Authors: Joe Cawley
More Ketchup Than Salsa
Confessions of a Tenerife Barman
MORE KETCHUP THAN SALSA
Copyright © Joe Cawley 2006
The right of Joe Cawley
to be identified as the author of this work has been asserted in accordance with sections 77 and 78 of the Copyright, Designs and Patents Act 1988.
Condition of Sale
This book is sold subject to the condition that it shall not, by way of trade or otherwise, be lent, re-sold, hired out or otherwise circulated in any form of binding or cover other than that in which it is published and without a similar condition including this condition being imposed on the subsequent publisher.
Summersdale Publishers Ltd
46 West Street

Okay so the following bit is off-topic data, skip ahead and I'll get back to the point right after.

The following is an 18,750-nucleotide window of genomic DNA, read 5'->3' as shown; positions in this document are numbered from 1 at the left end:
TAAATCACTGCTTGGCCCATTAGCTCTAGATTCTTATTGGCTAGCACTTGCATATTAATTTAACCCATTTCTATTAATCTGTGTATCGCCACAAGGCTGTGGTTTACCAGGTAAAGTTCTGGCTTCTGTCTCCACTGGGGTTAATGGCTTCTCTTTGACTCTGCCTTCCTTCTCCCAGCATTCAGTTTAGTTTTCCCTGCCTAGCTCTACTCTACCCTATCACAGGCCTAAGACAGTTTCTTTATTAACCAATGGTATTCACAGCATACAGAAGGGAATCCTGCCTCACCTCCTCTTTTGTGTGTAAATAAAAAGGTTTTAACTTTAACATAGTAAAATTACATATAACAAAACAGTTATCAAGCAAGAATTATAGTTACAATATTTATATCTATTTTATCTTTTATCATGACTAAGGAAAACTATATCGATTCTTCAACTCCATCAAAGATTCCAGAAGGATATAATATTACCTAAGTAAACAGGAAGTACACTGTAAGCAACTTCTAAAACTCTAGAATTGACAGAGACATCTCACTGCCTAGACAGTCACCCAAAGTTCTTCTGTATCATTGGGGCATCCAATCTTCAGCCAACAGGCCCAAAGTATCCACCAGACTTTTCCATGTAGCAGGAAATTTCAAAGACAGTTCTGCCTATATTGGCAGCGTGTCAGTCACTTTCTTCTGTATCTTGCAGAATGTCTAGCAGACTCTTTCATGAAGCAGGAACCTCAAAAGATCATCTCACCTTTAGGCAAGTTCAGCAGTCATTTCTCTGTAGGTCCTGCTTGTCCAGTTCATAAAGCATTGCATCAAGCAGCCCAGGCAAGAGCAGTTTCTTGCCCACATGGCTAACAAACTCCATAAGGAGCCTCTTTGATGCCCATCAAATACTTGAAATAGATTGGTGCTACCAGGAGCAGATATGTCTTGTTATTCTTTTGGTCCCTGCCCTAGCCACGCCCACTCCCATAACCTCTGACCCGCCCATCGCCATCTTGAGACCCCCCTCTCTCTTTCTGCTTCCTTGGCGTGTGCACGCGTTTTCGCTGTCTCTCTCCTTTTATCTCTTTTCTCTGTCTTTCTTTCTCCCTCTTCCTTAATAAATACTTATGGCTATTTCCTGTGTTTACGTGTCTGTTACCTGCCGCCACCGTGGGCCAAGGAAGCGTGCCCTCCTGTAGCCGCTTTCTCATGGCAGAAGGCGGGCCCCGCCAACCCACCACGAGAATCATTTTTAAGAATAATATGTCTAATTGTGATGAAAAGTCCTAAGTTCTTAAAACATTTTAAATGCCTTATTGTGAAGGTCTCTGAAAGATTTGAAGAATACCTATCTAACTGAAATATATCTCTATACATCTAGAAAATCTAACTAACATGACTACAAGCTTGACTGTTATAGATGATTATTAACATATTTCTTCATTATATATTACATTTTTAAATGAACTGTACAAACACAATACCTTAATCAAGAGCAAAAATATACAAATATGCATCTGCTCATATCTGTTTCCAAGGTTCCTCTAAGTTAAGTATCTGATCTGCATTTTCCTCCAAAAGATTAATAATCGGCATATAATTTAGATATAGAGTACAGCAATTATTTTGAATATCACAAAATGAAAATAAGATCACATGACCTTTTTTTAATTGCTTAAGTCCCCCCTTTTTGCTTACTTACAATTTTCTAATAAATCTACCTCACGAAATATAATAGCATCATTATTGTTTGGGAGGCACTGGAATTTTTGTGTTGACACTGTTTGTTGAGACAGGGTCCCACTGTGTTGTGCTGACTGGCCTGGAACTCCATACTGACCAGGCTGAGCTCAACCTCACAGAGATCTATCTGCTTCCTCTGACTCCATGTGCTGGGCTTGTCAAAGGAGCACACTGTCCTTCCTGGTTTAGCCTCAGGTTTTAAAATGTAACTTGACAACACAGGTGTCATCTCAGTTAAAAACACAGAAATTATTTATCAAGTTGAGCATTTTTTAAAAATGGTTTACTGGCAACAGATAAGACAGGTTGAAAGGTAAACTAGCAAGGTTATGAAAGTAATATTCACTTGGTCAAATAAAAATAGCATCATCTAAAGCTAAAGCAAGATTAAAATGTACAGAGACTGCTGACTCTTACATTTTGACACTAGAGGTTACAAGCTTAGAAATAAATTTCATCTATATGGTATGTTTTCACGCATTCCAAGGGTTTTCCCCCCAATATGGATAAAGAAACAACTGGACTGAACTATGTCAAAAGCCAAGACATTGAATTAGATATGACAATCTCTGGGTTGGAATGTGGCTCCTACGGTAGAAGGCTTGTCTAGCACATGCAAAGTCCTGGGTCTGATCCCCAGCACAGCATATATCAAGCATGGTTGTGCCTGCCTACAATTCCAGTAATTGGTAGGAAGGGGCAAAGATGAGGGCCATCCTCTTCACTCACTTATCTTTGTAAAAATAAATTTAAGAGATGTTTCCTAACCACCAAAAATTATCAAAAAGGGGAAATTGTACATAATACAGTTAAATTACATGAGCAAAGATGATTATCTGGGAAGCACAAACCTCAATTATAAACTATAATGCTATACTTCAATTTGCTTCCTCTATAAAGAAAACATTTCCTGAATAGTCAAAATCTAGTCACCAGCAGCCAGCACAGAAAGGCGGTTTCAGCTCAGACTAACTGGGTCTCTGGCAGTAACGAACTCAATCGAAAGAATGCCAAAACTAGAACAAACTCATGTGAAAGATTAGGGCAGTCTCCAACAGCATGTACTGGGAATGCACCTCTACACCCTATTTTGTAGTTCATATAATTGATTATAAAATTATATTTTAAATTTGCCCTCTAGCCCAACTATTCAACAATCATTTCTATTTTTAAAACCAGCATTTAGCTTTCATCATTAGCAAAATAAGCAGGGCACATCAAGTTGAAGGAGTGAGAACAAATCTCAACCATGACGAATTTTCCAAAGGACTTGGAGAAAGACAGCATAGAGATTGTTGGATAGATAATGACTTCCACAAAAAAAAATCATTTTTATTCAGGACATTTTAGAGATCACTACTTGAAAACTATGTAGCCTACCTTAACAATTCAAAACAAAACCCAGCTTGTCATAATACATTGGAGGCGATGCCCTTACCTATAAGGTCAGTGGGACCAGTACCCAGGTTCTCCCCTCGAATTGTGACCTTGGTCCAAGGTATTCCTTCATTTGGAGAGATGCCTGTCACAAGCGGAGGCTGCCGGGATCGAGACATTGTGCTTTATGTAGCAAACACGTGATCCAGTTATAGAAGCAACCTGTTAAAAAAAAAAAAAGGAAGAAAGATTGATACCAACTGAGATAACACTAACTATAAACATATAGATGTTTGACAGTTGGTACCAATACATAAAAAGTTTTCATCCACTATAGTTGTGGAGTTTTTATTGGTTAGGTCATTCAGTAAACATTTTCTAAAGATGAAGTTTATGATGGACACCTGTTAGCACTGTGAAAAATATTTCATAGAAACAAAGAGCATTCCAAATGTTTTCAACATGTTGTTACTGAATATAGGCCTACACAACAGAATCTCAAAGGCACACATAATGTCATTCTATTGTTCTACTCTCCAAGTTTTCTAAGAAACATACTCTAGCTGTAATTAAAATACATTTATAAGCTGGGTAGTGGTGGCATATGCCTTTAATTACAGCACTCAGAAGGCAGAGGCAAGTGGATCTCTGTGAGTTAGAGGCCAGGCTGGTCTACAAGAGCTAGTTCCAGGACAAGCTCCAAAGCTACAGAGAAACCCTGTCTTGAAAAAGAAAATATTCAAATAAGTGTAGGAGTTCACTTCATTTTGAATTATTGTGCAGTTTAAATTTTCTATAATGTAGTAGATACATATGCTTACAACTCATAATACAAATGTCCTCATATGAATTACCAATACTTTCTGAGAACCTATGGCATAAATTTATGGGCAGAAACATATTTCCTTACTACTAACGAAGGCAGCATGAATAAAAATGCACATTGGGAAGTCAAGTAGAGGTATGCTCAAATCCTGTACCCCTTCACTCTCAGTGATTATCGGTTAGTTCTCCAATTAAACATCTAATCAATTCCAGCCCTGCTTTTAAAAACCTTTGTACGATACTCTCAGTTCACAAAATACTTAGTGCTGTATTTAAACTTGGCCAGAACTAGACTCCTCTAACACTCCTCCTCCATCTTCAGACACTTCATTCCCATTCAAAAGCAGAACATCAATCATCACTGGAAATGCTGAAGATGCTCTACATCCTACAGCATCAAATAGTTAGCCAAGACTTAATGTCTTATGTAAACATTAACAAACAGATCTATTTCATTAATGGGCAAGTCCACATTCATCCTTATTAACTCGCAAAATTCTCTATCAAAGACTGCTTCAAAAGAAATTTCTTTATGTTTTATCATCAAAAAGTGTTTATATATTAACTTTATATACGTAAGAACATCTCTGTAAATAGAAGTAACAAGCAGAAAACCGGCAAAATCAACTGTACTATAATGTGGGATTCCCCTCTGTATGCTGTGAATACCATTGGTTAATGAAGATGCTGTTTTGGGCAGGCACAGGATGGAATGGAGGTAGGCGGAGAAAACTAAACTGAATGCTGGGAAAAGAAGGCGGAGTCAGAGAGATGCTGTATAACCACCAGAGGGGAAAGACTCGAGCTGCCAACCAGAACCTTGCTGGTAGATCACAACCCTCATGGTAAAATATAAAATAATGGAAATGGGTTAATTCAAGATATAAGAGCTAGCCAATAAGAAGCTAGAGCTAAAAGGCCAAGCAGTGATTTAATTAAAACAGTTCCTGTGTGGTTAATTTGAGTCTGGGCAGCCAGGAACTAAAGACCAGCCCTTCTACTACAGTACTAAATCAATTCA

Printed and bound in Great Britain
ISBN 1 84024 501 8
ISBN 13: 978 1 84024 501 1
It was while holding aloft a not altogether pleasant-smelling mackerel that the decision was made. Blood dripping from a rabbit dangling overhead tinted the cold water from the fish and rolled down a white sleeve. The March rain hammered on the rotting tin roof high above the stall, and where there was more rot than metal, columns of water plunged onto the shuffling shoppers below. Their faces were drawn and bleak like a funeral cortège following the last remains of hope. From life they expected nothing – save a nice piece of cod at a knockdown price. Northern England in March. Northern England for most of the year, in fact. I was 28. There had to be more. I lowered the fish to eye level, ‘Is this my life?’
The fish said nothing but I already knew the answer.